Mike Fanelli (FantasyPros)

Keon Coleman (WR – BUF)

“Seemingly, everyone is in love with Keon Coleman, a walking geyser of entertaining soundbites. However, while he has prototypical size, his speed (or lack thereof) leaves something to be desired from a guy who’ll attempt to create separation from NFL wide receivers while working on the outside against leveled-up defenders. A dip in college production during an injury-riddled 2023 is concerning, and his 4.61 40-yard dash was the second-slowest of any WR at the NFL combine. It was almost the exact same time posted several years ago by Kelvin Benjamin, another “contested catch” Florida State darling. Coleman moves better, so hopefully the parallels between them prove to be weak…but slower, big-bodied contested catch receivers don’t have a terrific NFL track record of late.”
Drew DeLuca (QB List)

Adonai Mitchell (WR – IND)

“Pre-draft reports from reputable insiders suggested AD (Adonai) Mitchell could be drafted as high as pick 20 overall, and the consensus opinion was he had enough upside to be drafted in round one, but this didn’t come to fruition with Mitchell sliding to pick 52, selected as the WR11 off the board. Mitchell is a big-bodied athlete who is a good route runner but fails to produce and doesn’t always play up to his size. Often, in the NFL, size is overvalued, and prospects are talked up too much for one quality when the lack of production is more important. Mitchell never topped 850 yards in college and only had one season above 500. Now he’ll face competition from Michael Pittman, who saw 10 targets per game in 2023, Alec Pierce, who played 94% of snaps last year, and Josh Downs, who had an 18% target share. Mitchell will have his moments, but expecting consistency in year one might be a stretch.”
Tom Strachan (NFL Best Ball)

Adonai Mitchell is a fade for me. The combination of size (6-2, 205) and speed (4.34) is dreamy, but Mitchell is a one-year college wonder whose best season at the University of Texas wasn’t especially mind-blowing (55-845-11 in 2023). Mitchell averaged under 2.0 yards per route run last season (a bad sign), and his landing spot was suboptimal. Rumored as a potential first-rounder, Mitchell slid into the second round and went to the Colts, who figure to be run-heavy with Anthony Richardson at QB and Jonathan Taylor in the backfield. WR Michael Pittman has been a target hog for the Colts, and Mitchell seems destined for the role previously occupied by Alec Pierce — a low-target deep threat. I’ll pass.”
Pat Fitzmaurice (FantasyPros)

Ladd McConkey (WR – LAC)

Ladd McConkey might be a good fantasy player; I just have doubts he’ll ever be a great one. He profiles as a slot WR, which I admit has some value in PPR formats. But McConkey is not the biggest or strongest guy. I doubt he’ll be featured in the red zone, which will probably keep a ceiling on his TD totals, especially on the Chargers, who want to run the ball. McConkey’s current price tag at rookie WR 5 is too rich for McRingo. I mean I should at least get a side of fries and a drink at that price haha!”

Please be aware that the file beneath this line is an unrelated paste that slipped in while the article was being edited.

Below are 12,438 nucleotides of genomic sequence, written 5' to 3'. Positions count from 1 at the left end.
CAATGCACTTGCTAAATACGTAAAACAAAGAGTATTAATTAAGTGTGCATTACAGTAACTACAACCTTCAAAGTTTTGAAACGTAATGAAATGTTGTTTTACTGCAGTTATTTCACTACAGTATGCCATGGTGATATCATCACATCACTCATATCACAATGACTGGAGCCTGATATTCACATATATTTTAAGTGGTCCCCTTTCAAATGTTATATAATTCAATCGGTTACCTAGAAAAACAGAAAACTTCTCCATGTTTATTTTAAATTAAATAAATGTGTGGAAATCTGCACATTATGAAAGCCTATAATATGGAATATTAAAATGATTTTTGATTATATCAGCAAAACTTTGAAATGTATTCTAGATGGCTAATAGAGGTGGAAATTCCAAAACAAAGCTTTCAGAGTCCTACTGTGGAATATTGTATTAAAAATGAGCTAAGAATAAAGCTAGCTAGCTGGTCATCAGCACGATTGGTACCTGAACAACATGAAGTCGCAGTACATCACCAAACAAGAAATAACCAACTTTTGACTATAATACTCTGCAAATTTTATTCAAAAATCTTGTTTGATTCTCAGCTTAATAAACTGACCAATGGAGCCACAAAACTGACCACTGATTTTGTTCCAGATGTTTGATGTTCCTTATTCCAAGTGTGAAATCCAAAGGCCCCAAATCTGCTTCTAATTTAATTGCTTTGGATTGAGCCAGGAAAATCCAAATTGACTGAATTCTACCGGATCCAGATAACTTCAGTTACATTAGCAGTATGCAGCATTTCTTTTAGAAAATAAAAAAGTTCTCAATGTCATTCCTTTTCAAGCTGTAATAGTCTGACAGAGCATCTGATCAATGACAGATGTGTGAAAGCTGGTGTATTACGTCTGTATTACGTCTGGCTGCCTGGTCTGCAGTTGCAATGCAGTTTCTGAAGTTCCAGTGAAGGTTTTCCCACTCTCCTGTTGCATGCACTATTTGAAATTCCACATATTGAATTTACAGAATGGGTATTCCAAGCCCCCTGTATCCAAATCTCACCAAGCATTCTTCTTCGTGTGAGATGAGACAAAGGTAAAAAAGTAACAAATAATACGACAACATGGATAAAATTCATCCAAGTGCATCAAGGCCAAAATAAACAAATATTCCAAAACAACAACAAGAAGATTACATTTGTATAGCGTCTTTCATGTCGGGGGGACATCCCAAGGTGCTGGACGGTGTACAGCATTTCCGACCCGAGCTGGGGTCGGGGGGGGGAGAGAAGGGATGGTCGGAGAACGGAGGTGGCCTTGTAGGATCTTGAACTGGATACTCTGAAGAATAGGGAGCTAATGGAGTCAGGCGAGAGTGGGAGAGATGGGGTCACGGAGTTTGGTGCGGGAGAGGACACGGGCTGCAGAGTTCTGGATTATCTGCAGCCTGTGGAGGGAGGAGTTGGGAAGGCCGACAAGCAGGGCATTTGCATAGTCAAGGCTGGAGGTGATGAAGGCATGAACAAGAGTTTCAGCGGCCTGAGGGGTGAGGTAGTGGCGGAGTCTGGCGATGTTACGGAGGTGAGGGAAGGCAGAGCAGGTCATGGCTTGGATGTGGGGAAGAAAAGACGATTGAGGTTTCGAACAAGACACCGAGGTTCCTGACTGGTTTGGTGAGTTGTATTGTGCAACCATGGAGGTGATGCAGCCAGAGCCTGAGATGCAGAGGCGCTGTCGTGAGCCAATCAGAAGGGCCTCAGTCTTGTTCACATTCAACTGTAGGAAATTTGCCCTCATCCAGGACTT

Mark Ringo (Sleepers and Busts)

Xavier Legette (WR – CAR)

“I have zero shares of Xavier Legette after most of my rookie drafts have concluded. Legette is an intriguing prospect, especially given that he hasn’t played the wide receiver position for long. But given the struggles Bryce Young endured last year and the complete turnover the Panthers completed in just one offseason on offense, it’s hard to envision that a project at the position will be the guy to break out in year 1. We also know how owner David Tepper has interfered in the process in years past, so it’s possible that Legette is not the guy new head coach Dave Canales was hoping for. With everything as it stands today, I’m not comfortable paying an early-to-mid second-round rookie pick to find out if Legette can buck the odds and become a true fantasy asset.”
Jeremy Shulman (Fantasy Football Universe)

Roman Wilson (WR – PIT)

Roman Wilson’s standout senior year at Michigan culminated in a 37% dominator rating, as he gathered 48 receptions for 789 yards and 12 touchdowns, marking it as the 6th-highest single-season dominator rating in the 2024 class. But it comes with concerns, including his late breakout age at 22 years old and the fact that he could only muster one legitimate year of production. Also, his lack of overall counting stats was due to the run-heavy offense he played as Michigan’s deep threat. According to Sports Info Solutions, 53% of his routes ran were downfield. Given that the Steelers offense projects to be extremely run-heavy after the hiring of OC Arthur Smith – in addition to the draft selections of OL Zach Frazier and OL Troy Fautanu – I’m finding it hard to be excited about Wilson for fantasy purposes. Fading a Steelers mid-round WR selection is always a risky proposition, but I’m not finding many ways where not drafting Wilson buries in me in 2024.”
Andrew Erickson (FantasyPros)